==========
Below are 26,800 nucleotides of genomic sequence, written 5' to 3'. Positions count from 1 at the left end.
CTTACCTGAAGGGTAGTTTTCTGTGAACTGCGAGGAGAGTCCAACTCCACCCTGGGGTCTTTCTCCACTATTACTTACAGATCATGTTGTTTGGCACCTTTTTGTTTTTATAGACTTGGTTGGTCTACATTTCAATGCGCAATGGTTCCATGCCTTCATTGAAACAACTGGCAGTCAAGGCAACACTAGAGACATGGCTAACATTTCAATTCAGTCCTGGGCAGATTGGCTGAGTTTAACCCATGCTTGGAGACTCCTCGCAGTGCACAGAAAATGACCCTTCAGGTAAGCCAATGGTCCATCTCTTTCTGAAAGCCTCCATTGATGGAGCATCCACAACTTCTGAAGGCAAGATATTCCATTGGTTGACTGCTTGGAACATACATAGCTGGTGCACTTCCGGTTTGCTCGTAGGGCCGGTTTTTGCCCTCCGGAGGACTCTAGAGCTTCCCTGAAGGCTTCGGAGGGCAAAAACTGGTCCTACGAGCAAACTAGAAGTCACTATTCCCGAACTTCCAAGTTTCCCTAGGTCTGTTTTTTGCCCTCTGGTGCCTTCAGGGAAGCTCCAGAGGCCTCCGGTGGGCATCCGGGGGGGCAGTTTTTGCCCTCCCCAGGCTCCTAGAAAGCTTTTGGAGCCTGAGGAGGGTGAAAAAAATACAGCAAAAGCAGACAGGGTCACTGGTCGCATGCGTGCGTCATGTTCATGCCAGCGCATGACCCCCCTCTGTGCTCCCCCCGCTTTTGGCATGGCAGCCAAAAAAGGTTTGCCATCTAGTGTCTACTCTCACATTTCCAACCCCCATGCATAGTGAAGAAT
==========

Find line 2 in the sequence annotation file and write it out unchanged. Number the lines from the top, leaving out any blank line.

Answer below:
CTTACCTGAAGGGTAGTTTTCTGTGAACTGCGAGGAGAGTCCAACTCCACCCTGGGGTCTTTCTCCACTATTACTTACAGATCATGTTGTTTGGCACCTTTTTGTTTTTATAGACTTGGTTGGTCTACATTTCAATGCGCAATGGTTCCATGCCTTCATTGAAACAACTGGCAGTCAAGGCAACACTAGAGACATGGCTAACATTTCAATTCAGTCCTGGGCAGATTGGCTGAGTTTAACCCATGCTTGGAGACTCCTCGCAGTGCACAGAAAATGACCCTTCAGGTAAGCCAATGGTCCATCTCTTTCTGAAAGCCTCCATTGATGGAGCATCCACAACTTCTGAAGGCAAGATATTCCATTGGTTGACTGCTTGGAACATACATAGCTGGTGCACTTCCGGTTTGCTCGTAGGGCCGGTTTTTGCCCTCCGGAGGACTCTAGAGCTTCCCTGAAGGCTTCGGAGGGCAAAAACTGGTCCTACGAGCAAACTAGAAGTCACTATTCCCGAACTTCCAAGTTTCCCTAGGTCTGTTTTTTGCCCTCTGGTGCCTTCAGGGAAGCTCCAGAGGCCTCCGGTGGGCATCCGGGGGGGCAGTTTTTGCCCTCCCCAGGCTCCTAGAAAGCTTTTGGAGCCTGAGGAGGGTGAAAAAAATACAGCAAAAGCAGACAGGGTCACTGGTCGCATGCGTGCGTCATGTTCATGCCAGCGCATGACCCCCCTCTGTGCTCCCCCCGCTTTTGGCATGGCAGCCAAAAAAGGTTTGCCATCTAGTGTCTACTCTCACATTTCCAACCCCCATGCATAGTGAAGAAT